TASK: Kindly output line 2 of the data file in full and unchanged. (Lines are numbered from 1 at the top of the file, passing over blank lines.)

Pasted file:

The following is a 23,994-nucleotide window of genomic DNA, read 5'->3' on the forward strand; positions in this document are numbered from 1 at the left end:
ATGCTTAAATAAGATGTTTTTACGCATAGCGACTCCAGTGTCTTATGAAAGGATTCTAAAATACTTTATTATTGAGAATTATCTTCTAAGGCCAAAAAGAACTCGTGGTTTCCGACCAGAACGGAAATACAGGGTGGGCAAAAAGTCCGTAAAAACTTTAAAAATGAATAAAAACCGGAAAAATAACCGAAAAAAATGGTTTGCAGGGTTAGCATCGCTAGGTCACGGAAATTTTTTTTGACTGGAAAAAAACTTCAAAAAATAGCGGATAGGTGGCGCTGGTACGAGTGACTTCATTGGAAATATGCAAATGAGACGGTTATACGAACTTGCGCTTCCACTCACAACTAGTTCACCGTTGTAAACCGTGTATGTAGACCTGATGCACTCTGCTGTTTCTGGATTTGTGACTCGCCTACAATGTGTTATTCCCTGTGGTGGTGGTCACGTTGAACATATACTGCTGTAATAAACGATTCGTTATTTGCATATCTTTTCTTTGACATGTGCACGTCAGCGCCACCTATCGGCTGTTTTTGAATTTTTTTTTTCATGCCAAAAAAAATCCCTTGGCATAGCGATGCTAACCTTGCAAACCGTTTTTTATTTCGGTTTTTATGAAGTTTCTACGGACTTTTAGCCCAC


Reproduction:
ATGCTTAAATAAGATGTTTTTACGCATAGCGACTCCAGTGTCTTATGAAAGGATTCTAAAATACTTTATTATTGAGAATTATCTTCTAAGGCCAAAAAGAACTCGTGGTTTCCGACCAGAACGGAAATACAGGGTGGGCAAAAAGTCCGTAAAAACTTTAAAAATGAATAAAAACCGGAAAAATAACCGAAAAAAATGGTTTGCAGGGTTAGCATCGCTAGGTCACGGAAATTTTTTTTGACTGGAAAAAAACTTCAAAAAATAGCGGATAGGTGGCGCTGGTACGAGTGACTTCATTGGAAATATGCAAATGAGACGGTTATACGAACTTGCGCTTCCACTCACAACTAGTTCACCGTTGTAAACCGTGTATGTAGACCTGATGCACTCTGCTGTTTCTGGATTTGTGACTCGCCTACAATGTGTTATTCCCTGTGGTGGTGGTCACGTTGAACATATACTGCTGTAATAAACGATTCGTTATTTGCATATCTTTTCTTTGACATGTGCACGTCAGCGCCACCTATCGGCTGTTTTTGAATTTTTTTTTTCATGCCAAAAAAAATCCCTTGGCATAGCGATGCTAACCTTGCAAACCGTTTTTTATTTCGGTTTTTATGAAGTTTCTACGGACTTTTAGCCCAC